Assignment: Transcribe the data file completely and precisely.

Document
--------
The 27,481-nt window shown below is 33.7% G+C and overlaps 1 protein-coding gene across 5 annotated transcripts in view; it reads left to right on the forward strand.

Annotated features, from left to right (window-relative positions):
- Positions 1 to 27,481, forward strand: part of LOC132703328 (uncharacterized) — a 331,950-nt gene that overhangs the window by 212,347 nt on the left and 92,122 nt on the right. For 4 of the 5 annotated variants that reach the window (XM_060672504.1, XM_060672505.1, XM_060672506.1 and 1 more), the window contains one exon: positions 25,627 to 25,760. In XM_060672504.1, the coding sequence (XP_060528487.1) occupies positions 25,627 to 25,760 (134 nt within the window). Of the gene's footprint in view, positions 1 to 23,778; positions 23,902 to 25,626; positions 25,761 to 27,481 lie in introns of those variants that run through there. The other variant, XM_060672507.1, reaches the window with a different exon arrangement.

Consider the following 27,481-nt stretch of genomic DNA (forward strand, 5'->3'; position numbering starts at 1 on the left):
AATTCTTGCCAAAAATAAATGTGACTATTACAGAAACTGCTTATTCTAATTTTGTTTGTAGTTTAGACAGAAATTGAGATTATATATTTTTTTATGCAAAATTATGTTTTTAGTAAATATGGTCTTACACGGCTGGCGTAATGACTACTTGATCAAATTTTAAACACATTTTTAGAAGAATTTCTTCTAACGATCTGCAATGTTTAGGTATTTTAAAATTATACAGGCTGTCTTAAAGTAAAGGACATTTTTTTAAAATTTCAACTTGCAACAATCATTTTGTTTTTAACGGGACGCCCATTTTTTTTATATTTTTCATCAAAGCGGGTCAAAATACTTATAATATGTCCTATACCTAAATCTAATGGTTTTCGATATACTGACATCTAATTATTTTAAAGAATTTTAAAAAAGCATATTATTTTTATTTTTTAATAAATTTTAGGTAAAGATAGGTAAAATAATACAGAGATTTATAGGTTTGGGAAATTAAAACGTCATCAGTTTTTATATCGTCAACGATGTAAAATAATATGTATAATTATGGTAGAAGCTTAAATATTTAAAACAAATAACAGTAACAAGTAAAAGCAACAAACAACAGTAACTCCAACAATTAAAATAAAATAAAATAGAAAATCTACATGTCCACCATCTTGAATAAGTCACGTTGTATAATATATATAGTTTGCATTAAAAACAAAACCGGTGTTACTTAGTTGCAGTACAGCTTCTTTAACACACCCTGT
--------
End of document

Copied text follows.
The 27,481-nt window shown below is 33.7% G+C and overlaps 1 protein-coding gene across 5 annotated transcripts in view; it reads left to right on the forward strand.

Annotated features, from left to right (window-relative positions):
- Positions 1 to 27,481, forward strand: part of LOC132703328 (uncharacterized) — a 331,950-nt gene that overhangs the window by 212,347 nt on the left and 92,122 nt on the right. For 4 of the 5 annotated variants that reach the window (XM_060672504.1, XM_060672505.1, XM_060672506.1 and 1 more), the window contains one exon: positions 25,627 to 25,760. In XM_060672504.1, the coding sequence (XP_060528487.1) occupies positions 25,627 to 25,760 (134 nt within the window). Of the gene's footprint in view, positions 1 to 23,778; positions 23,902 to 25,626; positions 25,761 to 27,481 lie in introns of those variants that run through there. The other variant, XM_060672507.1, reaches the window with a different exon arrangement.

Consider the following 27,481-nt stretch of genomic DNA (forward strand, 5'->3'; position numbering starts at 1 on the left):
AATTCTTGCCAAAAATAAATGTGACTATTACAGAAACTGCTTATTCTAATTTTGTTTGTAGTTTAGACAGAAATTGAGATTATATATTTTTTTATGCAAAATTATGTTTTTAGTAAATATGGTCTTACACGGCTGGCGTAATGACTACTTGATCAAATTTTAAACACATTTTTAGAAGAATTTCTTCTAACGATCTGCAATGTTTAGGTATTTTAAAATTATACAGGCTGTCTTAAAGTAAAGGACATTTTTTTAAAATTTCAACTTGCAACAATCATTTTGTTTTTAACGGGACGCCCATTTTTTTTATATTTTTCATCAAAGCGGGTCAAAATACTTATAATATGTCCTATACCTAAATCTAATGGTTTTCGATATACTGACATCTAATTATTTTAAAGAATTTTAAAAAAGCATATTATTTTTATTTTTTAATAAATTTTAGGTAAAGATAGGTAAAATAATACAGAGATTTATAGGTTTGGGAAATTAAAACGTCATCAGTTTTTATATCGTCAACGATGTAAAATAATATGTATAATTATGGTAGAAGCTTAAATATTTAAAACAAATAACAGTAACAAGTAAAAGCAACAAACAACAGTAACTCCAACAATTAAAATAAAATAAAATAGAAAATCTACATGTCCACCATCTTGAATAAGTCACGTTGTATAATATATATAGTTTGCATTAAAAACAAAACCGGTGTTACTTAGTTGCAGTACAGCTTCTTTAACACACCCTGT